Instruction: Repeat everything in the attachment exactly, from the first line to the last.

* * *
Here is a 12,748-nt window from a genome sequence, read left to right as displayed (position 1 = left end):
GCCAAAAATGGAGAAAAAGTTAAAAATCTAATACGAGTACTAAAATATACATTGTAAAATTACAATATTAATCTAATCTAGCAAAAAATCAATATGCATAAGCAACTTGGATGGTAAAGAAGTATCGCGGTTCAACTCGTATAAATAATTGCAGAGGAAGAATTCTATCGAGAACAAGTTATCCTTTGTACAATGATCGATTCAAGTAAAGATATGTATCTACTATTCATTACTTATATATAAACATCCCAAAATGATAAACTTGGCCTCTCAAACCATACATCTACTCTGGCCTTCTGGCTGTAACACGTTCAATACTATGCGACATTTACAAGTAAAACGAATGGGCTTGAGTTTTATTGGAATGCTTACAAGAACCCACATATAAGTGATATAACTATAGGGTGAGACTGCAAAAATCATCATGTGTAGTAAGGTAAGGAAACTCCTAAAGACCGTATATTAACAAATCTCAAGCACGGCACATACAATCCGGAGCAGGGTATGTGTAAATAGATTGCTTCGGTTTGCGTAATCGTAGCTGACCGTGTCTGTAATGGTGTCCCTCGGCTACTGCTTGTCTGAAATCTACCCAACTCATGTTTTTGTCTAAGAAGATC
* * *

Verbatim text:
Here is a 12,748-nt window from a genome sequence, read left to right as displayed (position 1 = left end):
GCCAAAAATGGAGAAAAAGTTAAAAATCTAATACGAGTACTAAAATATACATTGTAAAATTACAATATTAATCTAATCTAGCAAAAAATCAATATGCATAAGCAACTTGGATGGTAAAGAAGTATCGCGGTTCAACTCGTATAAATAATTGCAGAGGAAGAATTCTATCGAGAACAAGTTATCCTTTGTACAATGATCGATTCAAGTAAAGATATGTATCTACTATTCATTACTTATATATAAACATCCCAAAATGATAAACTTGGCCTCTCAAACCATACATCTACTCTGGCCTTCTGGCTGTAACACGTTCAATACTATGCGACATTTACAAGTAAAACGAATGGGCTTGAGTTTTATTGGAATGCTTACAAGAACCCACATATAAGTGATATAACTATAGGGTGAGACTGCAAAAATCATCATGTGTAGTAAGGTAAGGAAACTCCTAAAGACCGTATATTAACAAATCTCAAGCACGGCACATACAATCCGGAGCAGGGTATGTGTAAATAGATTGCTTCGGTTTGCGTAATCGTAGCTGACCGTGTCTGTAATGGTGTCCCTCGGCTACTGCTTGTCTGAAATCTACCCAACTCATGTTTTTGTCTAAGAAGATC